Pig farms act as reservoir of Livestock-Associated Methicillin-resistant Staphylococcus aureus (LA-MRSA). Through occupational exposure to farm dust and contact with pigs, farm workers are at risk for acquiring LA-MRSA.
Although health care institutions can cope with the current situation, it is a burden for patients, health care staff, and finances. In addition, the recent observed adaptation of LA-MRSA originating from pigs to humans in Denmark further highlights the need to reduce LA-MRSA colonization in pigs and subsequent transmission to humans. In a pilot study of the nasal microbiome we observed that piglets become LA-MRSA positive after a few days of birth. The presence of several other bacterial species, including coagulase-negative staphylococci was negatively associated with the presence of LA-MRSA. More evidence is needed regarding which bacterial species and/or strains compete with LAMRSA.
The project aims to establish the effect of colonization resistance (bacterial competition) on the transmission of LA-MRSA from pigs to humans by i) identifying bacterial species that compete with LA-MRSA (S. aureus in general) in a systematic way using state of the art bioinformatics and metagenomics methods at strain level, ii) studying the efficacy of applying a nasal microflora for piglets which will be produced under GMP conditions by the industrial partner in the project and tested under field conditions at conventional farms, and iii) to estimate the risk reduction as a result from limiting MRSA transmission to humans by reducing shedding and consequently a more limited environmental contamination.
Communication with farmers, veterinarians, public health workers and other stakeholders, with the help of our supporting organizations, will prepare the stakeholders for the outcome of the project, bringing it close to immediate use in practice. Exclude MRSA will deliver a reduction of MRSA colonization or will lead to complete prevention of MRSA colonization by precolonization of piglets with microflora. The efficacy will be assessed in two countries by using proven environmental risk models for human exposure and evaluating changes in the exposure risk association. Because of the earlier performed successful pilot studies, the experience of the partners and the inclusion of an industrial partner experienced in production of live strains, this project is feasible in three years’ time.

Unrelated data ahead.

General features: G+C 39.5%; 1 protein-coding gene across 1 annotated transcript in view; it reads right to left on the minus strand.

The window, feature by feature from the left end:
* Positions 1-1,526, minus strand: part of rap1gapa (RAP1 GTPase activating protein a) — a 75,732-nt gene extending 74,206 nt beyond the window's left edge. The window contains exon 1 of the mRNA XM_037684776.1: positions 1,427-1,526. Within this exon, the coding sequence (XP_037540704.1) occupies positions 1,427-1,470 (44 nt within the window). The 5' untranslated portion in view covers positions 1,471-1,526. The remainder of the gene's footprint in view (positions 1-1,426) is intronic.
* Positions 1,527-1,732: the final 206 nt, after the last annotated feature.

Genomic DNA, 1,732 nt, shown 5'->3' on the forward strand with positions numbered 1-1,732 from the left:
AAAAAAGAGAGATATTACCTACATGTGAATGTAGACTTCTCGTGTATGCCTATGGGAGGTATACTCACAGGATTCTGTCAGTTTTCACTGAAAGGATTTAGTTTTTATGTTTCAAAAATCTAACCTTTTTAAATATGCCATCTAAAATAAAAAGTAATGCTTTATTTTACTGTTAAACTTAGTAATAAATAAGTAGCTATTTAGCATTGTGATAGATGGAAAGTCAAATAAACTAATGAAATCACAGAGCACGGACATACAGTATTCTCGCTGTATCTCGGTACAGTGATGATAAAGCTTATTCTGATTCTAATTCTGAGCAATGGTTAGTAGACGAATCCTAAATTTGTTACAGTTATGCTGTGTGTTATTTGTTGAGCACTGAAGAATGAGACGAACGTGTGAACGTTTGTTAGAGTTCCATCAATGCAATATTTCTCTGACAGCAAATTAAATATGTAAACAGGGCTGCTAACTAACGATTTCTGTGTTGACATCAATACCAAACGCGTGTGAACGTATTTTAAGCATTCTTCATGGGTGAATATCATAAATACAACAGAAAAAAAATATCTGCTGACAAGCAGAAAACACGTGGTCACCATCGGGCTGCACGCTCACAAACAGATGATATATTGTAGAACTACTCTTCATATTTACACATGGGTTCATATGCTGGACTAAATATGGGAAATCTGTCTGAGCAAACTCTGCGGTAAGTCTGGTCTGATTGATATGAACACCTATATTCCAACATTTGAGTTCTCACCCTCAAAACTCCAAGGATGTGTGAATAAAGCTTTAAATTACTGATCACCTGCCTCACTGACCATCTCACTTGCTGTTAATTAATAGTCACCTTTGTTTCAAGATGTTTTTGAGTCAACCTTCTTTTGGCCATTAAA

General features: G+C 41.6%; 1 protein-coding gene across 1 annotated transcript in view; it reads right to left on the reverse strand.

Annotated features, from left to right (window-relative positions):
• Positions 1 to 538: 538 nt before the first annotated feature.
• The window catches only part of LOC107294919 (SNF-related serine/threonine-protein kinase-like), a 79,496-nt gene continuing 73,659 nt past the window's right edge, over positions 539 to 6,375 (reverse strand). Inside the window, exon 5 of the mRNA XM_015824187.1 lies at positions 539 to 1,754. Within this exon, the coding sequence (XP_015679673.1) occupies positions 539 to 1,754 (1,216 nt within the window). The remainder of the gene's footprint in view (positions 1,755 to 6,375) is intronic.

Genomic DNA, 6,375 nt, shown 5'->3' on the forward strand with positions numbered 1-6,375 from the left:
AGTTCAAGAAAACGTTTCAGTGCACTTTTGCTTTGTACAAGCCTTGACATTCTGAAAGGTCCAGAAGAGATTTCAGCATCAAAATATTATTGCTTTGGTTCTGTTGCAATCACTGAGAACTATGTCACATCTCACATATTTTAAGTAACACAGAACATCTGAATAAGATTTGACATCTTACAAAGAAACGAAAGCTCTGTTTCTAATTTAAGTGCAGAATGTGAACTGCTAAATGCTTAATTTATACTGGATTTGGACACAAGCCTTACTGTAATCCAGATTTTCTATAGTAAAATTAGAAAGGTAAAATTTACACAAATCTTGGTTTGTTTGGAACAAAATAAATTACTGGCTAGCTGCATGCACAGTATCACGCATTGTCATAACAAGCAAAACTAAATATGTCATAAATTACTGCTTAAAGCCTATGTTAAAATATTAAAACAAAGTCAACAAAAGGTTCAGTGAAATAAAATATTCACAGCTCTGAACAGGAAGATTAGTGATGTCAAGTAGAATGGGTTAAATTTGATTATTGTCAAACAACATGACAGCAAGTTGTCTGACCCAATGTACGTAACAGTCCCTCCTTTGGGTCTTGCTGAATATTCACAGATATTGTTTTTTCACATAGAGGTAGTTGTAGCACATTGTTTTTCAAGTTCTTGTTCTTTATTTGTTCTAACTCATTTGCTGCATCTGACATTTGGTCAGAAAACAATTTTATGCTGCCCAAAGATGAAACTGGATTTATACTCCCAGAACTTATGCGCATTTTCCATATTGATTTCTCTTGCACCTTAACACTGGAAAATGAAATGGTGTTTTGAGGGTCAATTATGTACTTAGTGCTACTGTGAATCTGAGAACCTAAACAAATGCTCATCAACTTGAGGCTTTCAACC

- Jaap Wagenaar, Utrecht University, Netherlands (Coordinator)
- Marcus Claesson, University College Cork, Ireland
- Peadar Lawlor, Teagasc Environmental Research Centre, Ireland
- Dick Heederik, University Medical Center Utrecht, Netherlands
- Thilo Borchardt, EW Nutrition GmbH, Germany
Pig farms act as reservoir of Livestock-Associated Methicillin-resistant Staphylococcus aureus (LA-MRSA). Through occupational exposure, farm workers are at risk for acquiring LA-MRSA. In countries with low-prevalent health care associated MRSA and community acquired MRSA, LA-MRSA adds considerably to the MRSA-burden for patients, health care staff, and finances. The recent observed adaptation of LA-MRSA to humans in Denmark highlights the need to reduce LA-MRSA colonization in pigs.
The project aims to establish the effect of colonization resistance on the transmission of LA-MRSA from pigs to humans by i) identifying bacterial species that compete with LA-MRSA, ii) studying the efficacy of applying a nasal microflora for piglets, and iii) to estimate the risk reduction for MRSA transmission to humans due to a reduced shedding and environmental contamination. Currently, we analyzed our pilot study data in which the nasal microbiome of piglets was followed over a period of 42 days. We detected in total 15 bacterial species negatively correlated with Staphylococcus aureus and/or MRSA colonization. Because samples were not collected for culturing in the pilot, it functions primarily as a method to determine which timepoint is optimal to find competing bacteria. We completed the sampling phase of the full study and these samples are being analyzed. The strains will be isolated from samples of the investigated piglets. We will produce a nasal microflora carrying a mix of competing micro-organisms that will either prevent or strongly reduce colonization of MRSA in piglets. Finally we will use this microflora in a farm setting, the level of colonization of MRSA will be tracked in treated and untreated animals to assess the reduction in spread.